The regulatory and community support budget also pays for the Hanford Advisory Board. Federal law requires the advisory board for large Superfund sites like Hanford, but does not set a required funding level. Its funding has dropped substantially through the years to about $450,000 last year.
PILT funding is left as one of the few items in the account that is not mandatory, leaving it vulnerable if there is a shortfall.
DOE Hanford officials are developing a Congressional reprogramming request to move $7 million from Hanford environmental cleanup projects to the regulatory and community support budget, which would allow it to pay the full PILT bill.
The request must be approved by DOE headquarters in Washington, D.C., then sent to the Office of Management and Budget at the White House for approval.
If it passes both hurdles, it will be sent to Congress to see if the Washington delegation can get support for it. At the same time Sen. Patty Murray, D-Wash., is fighting to boost the budget to allow cleanup of the high-hazard 618-10 Burial Ground and the highly radioactive spill under the 324 Building — both near Richland and the Columbia River — plus retain a proposed increase for the Hanford tank farms.
DOE has notified Benton County, the only county that sends PILT bills every six months to DOE, that it can only pay $736,500 of the $3.7 million billed this spring. Total payment for the year would be about less than $1.5 million of an anticipated nearly $7.4 million.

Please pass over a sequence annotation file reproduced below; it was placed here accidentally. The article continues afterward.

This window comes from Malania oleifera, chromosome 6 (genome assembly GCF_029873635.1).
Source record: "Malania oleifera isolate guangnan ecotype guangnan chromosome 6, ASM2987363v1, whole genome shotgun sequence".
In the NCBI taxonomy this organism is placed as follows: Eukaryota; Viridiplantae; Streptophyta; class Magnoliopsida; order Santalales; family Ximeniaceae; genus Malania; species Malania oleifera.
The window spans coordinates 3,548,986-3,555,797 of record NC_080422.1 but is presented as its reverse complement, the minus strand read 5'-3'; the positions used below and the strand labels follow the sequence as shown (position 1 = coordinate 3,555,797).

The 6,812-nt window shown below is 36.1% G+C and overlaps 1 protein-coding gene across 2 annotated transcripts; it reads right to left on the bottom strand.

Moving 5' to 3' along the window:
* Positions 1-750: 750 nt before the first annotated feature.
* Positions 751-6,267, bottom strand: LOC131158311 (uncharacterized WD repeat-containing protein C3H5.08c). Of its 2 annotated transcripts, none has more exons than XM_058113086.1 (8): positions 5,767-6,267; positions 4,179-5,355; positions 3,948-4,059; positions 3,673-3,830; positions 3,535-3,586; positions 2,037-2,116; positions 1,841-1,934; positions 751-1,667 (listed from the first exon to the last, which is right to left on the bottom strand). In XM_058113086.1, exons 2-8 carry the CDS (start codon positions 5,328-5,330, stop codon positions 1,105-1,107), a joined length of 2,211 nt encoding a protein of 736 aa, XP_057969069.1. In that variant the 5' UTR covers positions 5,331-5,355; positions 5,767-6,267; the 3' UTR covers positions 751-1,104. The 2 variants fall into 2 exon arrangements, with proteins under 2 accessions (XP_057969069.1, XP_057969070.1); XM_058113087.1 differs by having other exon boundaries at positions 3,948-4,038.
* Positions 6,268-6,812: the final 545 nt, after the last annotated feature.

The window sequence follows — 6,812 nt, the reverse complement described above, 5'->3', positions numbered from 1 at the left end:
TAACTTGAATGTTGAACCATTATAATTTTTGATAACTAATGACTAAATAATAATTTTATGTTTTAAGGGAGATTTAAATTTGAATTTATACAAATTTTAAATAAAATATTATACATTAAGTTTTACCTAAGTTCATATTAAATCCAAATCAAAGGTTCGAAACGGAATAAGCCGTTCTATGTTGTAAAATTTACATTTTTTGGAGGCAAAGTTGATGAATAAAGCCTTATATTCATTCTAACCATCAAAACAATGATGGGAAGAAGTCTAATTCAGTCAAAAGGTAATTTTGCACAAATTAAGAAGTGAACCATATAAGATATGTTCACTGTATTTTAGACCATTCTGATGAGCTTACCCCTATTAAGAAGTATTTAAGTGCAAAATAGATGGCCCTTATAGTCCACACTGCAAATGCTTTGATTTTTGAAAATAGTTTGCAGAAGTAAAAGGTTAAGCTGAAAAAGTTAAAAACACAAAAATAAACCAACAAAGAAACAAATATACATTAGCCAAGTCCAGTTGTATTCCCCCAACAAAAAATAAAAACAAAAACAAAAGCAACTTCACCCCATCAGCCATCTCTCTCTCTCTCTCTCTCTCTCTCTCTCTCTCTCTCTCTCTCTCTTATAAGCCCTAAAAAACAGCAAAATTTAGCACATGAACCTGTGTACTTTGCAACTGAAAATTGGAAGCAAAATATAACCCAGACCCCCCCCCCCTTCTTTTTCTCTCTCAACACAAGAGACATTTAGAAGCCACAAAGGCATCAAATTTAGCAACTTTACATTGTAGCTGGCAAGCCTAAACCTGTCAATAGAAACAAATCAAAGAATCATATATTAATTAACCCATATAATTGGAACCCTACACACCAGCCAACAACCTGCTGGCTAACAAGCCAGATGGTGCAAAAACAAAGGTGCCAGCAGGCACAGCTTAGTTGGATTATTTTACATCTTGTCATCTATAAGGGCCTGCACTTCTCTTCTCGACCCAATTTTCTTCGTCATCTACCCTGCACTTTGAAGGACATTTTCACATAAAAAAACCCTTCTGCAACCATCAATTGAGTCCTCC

“We need to figure out how we all can help DOE meet its obligations,” Fyall said, after a meeting with officials from the three counties and DOE last week.
$1.5 million amount DOE may pay of nearly $7.4 million billed by Benton County
$184,900 amount DOE may pay of $924,498 billed by Franklin County
$236,352 amount DOE may pay of the nearly $1.2 million billed by Grant County
County officials may need to talk with DOE officials at all levels, work with the Congressional delegation and join forces with local governments at other DOE sites that rely on similar PILT payments and could also see shortfalls, he said.
The largest share of the Benton County PILT payment last year, about $2.6 million, went to the Richland School District. A separate fund called the state school fund split $1.3 million among multiple school districts in Benton County, including the Kennewick School District. The Prosser School District received a separate payment of $92,000, and $36,000 went to the Kiona-Benton School District.
Benton County retained $1.6 million of the money, spending it on roads, capital projects, human services and indigent veterans. Additional money totaling more than $440,000 went to rural libraries, the Port of Benton and the Prosser Hospital District, which received a small portion.
Franklin and Grant counties receive smaller amounts. DOE has told Franklin County that it may have only $184,900 of the $924,498 due in October. Grant County has been told it may receive just $236,352 of the nearly $1.2 million due in October.
Those counties use the money for a mix of uses, similar to Benton County.
DOE’s estimate that it could pay 20 percent of PILT payments without Congressional reprogramming is conservative. The percentage could increase some — possibly to about 30 percent — as the year progresses and it knows more of the actual costs it must pay this year for regulatory and community support programs.